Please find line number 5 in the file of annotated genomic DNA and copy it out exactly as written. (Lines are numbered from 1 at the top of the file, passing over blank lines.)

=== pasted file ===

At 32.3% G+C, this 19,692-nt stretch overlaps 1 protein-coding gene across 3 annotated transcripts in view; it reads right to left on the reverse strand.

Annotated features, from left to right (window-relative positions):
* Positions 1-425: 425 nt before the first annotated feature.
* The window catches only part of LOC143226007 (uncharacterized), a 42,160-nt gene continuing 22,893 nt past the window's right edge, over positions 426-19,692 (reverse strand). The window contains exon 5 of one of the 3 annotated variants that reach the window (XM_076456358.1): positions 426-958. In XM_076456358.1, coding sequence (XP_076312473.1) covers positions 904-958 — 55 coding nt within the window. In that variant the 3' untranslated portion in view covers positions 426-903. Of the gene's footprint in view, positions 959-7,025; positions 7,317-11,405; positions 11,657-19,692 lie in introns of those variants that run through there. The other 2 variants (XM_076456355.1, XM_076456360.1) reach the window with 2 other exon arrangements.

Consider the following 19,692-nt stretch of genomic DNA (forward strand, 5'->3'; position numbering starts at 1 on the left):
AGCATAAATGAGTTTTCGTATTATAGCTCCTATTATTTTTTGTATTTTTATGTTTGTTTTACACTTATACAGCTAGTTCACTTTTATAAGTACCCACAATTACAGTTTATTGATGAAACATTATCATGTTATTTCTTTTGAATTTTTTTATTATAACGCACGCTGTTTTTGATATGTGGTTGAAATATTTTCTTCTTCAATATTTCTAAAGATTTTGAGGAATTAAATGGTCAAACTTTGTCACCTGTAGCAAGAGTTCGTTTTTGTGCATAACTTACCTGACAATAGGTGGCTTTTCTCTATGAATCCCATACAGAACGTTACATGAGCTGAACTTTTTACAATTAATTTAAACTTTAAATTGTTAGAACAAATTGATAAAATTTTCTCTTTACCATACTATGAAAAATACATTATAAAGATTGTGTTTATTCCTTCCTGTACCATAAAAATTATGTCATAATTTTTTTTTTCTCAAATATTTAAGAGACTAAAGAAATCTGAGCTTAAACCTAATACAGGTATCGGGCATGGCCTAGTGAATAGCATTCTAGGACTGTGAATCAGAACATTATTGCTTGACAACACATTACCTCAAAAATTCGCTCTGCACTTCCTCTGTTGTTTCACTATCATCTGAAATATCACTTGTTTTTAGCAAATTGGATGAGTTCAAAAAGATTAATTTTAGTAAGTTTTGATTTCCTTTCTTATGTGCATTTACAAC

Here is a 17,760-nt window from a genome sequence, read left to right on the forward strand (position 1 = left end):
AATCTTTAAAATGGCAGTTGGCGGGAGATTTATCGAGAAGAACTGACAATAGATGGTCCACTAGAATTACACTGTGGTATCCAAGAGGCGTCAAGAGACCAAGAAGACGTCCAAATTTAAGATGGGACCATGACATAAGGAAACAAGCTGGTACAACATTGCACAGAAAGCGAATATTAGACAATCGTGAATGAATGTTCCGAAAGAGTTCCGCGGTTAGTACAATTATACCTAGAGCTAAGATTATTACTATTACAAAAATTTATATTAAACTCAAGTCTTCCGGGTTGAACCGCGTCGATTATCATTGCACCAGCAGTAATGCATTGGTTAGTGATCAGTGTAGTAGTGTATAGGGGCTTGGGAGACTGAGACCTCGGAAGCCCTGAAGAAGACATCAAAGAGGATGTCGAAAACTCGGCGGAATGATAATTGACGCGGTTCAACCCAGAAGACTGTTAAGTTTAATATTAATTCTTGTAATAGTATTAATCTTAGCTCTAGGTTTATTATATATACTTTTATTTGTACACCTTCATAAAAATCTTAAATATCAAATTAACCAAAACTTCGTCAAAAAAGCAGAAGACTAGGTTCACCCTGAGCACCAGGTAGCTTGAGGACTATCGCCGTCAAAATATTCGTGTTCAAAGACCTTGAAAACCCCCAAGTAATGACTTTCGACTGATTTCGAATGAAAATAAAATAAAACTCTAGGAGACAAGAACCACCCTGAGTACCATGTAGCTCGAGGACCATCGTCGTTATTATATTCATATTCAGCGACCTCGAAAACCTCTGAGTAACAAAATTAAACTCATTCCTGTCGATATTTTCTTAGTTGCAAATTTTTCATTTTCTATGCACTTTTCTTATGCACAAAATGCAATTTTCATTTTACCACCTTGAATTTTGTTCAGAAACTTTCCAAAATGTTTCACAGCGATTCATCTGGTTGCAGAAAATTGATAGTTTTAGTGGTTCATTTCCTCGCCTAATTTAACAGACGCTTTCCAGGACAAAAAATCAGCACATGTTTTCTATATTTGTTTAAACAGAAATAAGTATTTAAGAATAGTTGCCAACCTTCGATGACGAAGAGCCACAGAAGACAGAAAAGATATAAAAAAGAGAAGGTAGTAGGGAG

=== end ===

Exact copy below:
Consider the following 19,692-nt stretch of genomic DNA (forward strand, 5'->3'; position numbering starts at 1 on the left):